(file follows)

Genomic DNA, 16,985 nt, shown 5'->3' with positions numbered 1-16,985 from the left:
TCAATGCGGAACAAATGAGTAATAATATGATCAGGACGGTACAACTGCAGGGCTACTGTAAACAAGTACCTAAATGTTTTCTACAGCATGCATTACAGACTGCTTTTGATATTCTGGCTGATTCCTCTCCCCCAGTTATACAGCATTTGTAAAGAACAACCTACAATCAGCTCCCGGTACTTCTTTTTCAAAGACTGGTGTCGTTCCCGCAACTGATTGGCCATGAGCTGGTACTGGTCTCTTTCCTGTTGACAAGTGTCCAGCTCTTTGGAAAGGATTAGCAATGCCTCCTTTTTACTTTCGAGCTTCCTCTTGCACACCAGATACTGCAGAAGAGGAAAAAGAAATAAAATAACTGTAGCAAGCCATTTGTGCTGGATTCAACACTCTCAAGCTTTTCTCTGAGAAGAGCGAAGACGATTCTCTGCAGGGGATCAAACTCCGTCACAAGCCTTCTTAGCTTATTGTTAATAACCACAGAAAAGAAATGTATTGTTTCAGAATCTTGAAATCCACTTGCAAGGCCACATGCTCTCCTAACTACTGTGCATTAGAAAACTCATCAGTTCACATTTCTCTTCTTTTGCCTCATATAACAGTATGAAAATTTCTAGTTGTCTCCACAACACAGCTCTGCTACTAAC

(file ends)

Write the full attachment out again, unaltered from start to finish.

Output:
Genomic DNA, 16,985 nt, shown 5'->3' with positions numbered 1-16,985 from the left:
TCAATGCGGAACAAATGAGTAATAATATGATCAGGACGGTACAACTGCAGGGCTACTGTAAACAAGTACCTAAATGTTTTCTACAGCATGCATTACAGACTGCTTTTGATATTCTGGCTGATTCCTCTCCCCCAGTTATACAGCATTTGTAAAGAACAACCTACAATCAGCTCCCGGTACTTCTTTTTCAAAGACTGGTGTCGTTCCCGCAACTGATTGGCCATGAGCTGGTACTGGTCTCTTTCCTGTTGACAAGTGTCCAGCTCTTTGGAAAGGATTAGCAATGCCTCCTTTTTACTTTCGAGCTTCCTCTTGCACACCAGATACTGCAGAAGAGGAAAAAGAAATAAAATAACTGTAGCAAGCCATTTGTGCTGGATTCAACACTCTCAAGCTTTTCTCTGAGAAGAGCGAAGACGATTCTCTGCAGGGGATCAAACTCCGTCACAAGCCTTCTTAGCTTATTGTTAATAACCACAGAAAAGAAATGTATTGTTTCAGAATCTTGAAATCCACTTGCAAGGCCACATGCTCTCCTAACTACTGTGCATTAGAAAACTCATCAGTTCACATTTCTCTTCTTTTGCCTCATATAACAGTATGAAAATTTCTAGTTGTCTCCACAACACAGCTCTGCTACTAAC